Rep. Mike Pompeo listens during the House Select Committee on the Events Surrounding the 2012 Terrorist Attack in Benghazi hearing, Sep. 17, 2014. 
Photo By Bill Clark/CQ Roll Call/Getty

Trump believes his CIA director, but only to a point


Even before he became president, Donald Trump went out of his way to dismiss U.S. intelligence assessments he found politically inconvenient. That’s continued throughout 2017: the more intelligence professionals tell him Russia attacked the American election to help put him in office, the more Trump tells the public he’s more inclined to believe Vladimir Putin.

All of which led to a good question for the president yesterday: if Trump has so many doubts about the findings of the U.S. intelligence agencies, how reliable is the intelligence now as it relates to North Korea? The president responded:

“Well, you know, it’s different intelligence. I have Mike Pompeo. I have great confidence in him. That doesn’t mean I had confidence in his predecessor. OK? Which I didn’t, actually, although – although he did say good things about me. He did say he had no information or know anything on collusion. So I shouldn’t maybe say that, but I will say it.

“But I have tremendous confidence in Mike Pompeo, Dan Coats – fantastic. I mean, we have – we have people.”

If we cut through the strange nonsense, what Trump was apparently trying to say was that things are different now. He didn’t believe intelligence assessments before, but now that Mike Pompeo is the director of the CIA, Trump can finally have confidence in the information presented to him.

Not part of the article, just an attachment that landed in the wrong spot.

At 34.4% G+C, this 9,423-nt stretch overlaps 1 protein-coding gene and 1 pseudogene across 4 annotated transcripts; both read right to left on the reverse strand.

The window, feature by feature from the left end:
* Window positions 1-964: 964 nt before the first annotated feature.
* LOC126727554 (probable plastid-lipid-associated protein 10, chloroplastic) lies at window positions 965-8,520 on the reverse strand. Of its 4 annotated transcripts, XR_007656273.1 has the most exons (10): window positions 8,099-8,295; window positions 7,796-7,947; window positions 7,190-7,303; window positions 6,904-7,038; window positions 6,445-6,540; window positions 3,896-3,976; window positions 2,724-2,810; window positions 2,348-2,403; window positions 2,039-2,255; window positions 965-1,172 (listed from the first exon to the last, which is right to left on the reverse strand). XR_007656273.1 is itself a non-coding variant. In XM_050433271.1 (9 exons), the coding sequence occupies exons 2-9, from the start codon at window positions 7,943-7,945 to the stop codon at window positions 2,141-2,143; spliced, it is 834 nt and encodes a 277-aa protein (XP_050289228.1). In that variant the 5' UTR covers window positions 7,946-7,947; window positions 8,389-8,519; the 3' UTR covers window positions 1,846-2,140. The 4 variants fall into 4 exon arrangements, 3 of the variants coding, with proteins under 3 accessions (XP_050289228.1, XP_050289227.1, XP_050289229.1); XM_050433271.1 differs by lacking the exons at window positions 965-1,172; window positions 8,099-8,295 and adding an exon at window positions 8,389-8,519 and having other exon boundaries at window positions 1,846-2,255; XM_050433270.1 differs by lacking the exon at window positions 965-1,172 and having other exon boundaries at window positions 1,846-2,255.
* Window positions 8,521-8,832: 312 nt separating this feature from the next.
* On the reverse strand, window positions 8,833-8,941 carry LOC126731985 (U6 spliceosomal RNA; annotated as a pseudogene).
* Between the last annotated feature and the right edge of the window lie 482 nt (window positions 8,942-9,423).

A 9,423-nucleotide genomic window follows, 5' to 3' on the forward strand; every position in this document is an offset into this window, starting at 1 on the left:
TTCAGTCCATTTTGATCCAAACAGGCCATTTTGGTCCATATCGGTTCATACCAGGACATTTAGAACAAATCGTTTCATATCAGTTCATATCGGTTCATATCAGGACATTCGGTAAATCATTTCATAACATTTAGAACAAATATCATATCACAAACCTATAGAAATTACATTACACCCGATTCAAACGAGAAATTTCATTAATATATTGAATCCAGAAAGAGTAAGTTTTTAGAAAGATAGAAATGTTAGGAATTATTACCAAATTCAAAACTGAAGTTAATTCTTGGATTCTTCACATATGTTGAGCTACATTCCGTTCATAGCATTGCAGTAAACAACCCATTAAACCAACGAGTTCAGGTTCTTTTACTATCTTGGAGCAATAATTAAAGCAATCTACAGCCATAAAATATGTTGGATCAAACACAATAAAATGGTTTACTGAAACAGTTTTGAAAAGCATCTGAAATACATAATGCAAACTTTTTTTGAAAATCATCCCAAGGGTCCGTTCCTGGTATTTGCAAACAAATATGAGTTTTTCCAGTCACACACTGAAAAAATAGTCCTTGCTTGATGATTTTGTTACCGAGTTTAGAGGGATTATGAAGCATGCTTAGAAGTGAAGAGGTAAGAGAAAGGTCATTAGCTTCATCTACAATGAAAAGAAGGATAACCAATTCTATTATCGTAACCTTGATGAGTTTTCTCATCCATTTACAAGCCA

In other words, if Mike Pompeo gives the president information about the North Korean threat, Trump is going to believe it.

And that’s fine, although it raises a related question: if Pompeo gives the president information about Russia, Trump is going to believe that, too?

Because Pompeo has already said publicly that he believes Russia was responsible for the attack on the American election last year. “It’s pretty clear about what took place here, about Russian involvement in efforts to hack information, and to have an impact on American democracy,” Pompeo told a Senate committee earlier this year. “I’m very clear-eyed about what that intelligence report says.”

Asked about the intelligence agencies’ findings about Russia’s role in the attack, Pompeo added, “I’ve seen nothing to cast any doubt on the findings in the [intelligence community’s] report.”

So, here’s the question for the White House: if Trump believes Pompeo, and Pompeo believes the intelligence on Russia’s attack, why exactly does the president continue to deny what his administration’s own intelligence professionals tell him?